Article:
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Can We Fix Kansas?

Thursday, June 16, 2005
Why do working class people in rural America vote Republican? Are they voting "values"? Do Democrats not have any real concrete economic message to sell them? Or are they just being duped? There's probably some truth to all three.

Probably the least constructive of the three possibilities is the last. While Frank Furedi (via Andrew Sullivan) is certainly being slanderous when he claims that the left in Europe and America looks down on regular people, it is certainly offensive to say that people are too dumb to know how to vote. It's sort of inconsistent with the idea of popular government, don't you think? This isn't to say that clever demagogues can't deceive or flatter the people. It's just that we have to believe that we can awaken them.

Nevertheless, it is difficult come come to grips with the "culture war," since the substance of the conservative position is that gays and women should be oppressed and that we should all become baptists. I am STILL waiting for a constructive solution to this problem that doesn't amount to selling out, looking wishy-washy, or making meaningless gestures.

The most hopeful argument is that the basic economic argument of the left can work, provided we speak to the specific economic concerns of "middle america." To quote DHinMI at The Next Hurrah:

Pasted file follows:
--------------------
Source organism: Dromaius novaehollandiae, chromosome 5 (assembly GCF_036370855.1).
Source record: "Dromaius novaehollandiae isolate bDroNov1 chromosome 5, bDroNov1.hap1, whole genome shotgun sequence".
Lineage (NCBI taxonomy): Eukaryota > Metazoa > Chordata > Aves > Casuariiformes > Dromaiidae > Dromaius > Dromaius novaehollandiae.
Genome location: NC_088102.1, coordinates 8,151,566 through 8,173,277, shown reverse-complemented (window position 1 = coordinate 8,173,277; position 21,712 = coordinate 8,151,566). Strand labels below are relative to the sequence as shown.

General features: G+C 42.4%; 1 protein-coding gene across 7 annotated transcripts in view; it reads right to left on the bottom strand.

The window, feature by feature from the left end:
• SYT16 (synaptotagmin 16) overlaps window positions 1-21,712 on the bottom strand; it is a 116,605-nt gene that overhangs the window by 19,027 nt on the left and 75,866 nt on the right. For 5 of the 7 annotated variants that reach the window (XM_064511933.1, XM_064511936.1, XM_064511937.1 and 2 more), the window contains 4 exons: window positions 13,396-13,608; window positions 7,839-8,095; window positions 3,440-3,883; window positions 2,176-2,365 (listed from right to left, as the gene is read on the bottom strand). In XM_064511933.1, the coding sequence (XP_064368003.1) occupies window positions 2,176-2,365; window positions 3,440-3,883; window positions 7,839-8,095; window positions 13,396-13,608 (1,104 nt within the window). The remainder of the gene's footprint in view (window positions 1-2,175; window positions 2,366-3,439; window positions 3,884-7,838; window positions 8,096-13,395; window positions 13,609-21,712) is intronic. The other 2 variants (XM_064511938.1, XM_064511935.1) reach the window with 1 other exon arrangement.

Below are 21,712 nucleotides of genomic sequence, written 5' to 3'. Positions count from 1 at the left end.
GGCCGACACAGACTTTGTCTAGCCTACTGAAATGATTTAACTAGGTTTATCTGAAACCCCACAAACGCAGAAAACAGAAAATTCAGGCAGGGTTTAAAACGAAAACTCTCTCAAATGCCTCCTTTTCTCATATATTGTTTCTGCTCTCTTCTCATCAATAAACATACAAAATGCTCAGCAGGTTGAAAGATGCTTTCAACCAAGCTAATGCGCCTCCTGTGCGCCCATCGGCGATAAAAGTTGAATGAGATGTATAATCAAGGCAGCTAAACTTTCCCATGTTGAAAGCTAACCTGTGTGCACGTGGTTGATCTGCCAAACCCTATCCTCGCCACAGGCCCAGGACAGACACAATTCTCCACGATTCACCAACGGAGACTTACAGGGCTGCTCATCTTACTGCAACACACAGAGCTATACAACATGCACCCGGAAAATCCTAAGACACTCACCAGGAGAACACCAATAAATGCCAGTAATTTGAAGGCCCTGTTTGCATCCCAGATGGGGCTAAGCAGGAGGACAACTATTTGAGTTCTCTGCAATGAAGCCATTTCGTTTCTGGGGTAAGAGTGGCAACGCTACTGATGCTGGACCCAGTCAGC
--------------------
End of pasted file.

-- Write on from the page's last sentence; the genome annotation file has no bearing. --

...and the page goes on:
Democrats could benefit greatly by framing a populist policy and message that sides with farmers and consumers against the heavily consolidated food processing industry that demands farmers follow increasingly industrialized and factory-like ranching and farming. Food safety is an important issue that the Bush administration is largely ignoring. It touches on anti-terrorism, on the rural economy, consumer protection and the overall issue of the government's responsibility in providing safety to all citizens. It's something that almost nobody would resist. And it provides a great contrast with Republican policies against just about any regulation of any kind.

Democrats need to remember that big business isn't just the enemy of labor, it is also the enemy of small towns and small businesses. We musn't miss a real political opportunity. John Edwards' talk about poverty is a good idea too, since it rests explicitly on real values like compassion and responsibility. I just wish the Post would allow for the possibility that he actually means what he says.

P.S. Dynasty Watch: Check out the South Carolina Lt. Governor's Race. It's just ridiculous.
Posted by Arbitrista @ 6:35 AM
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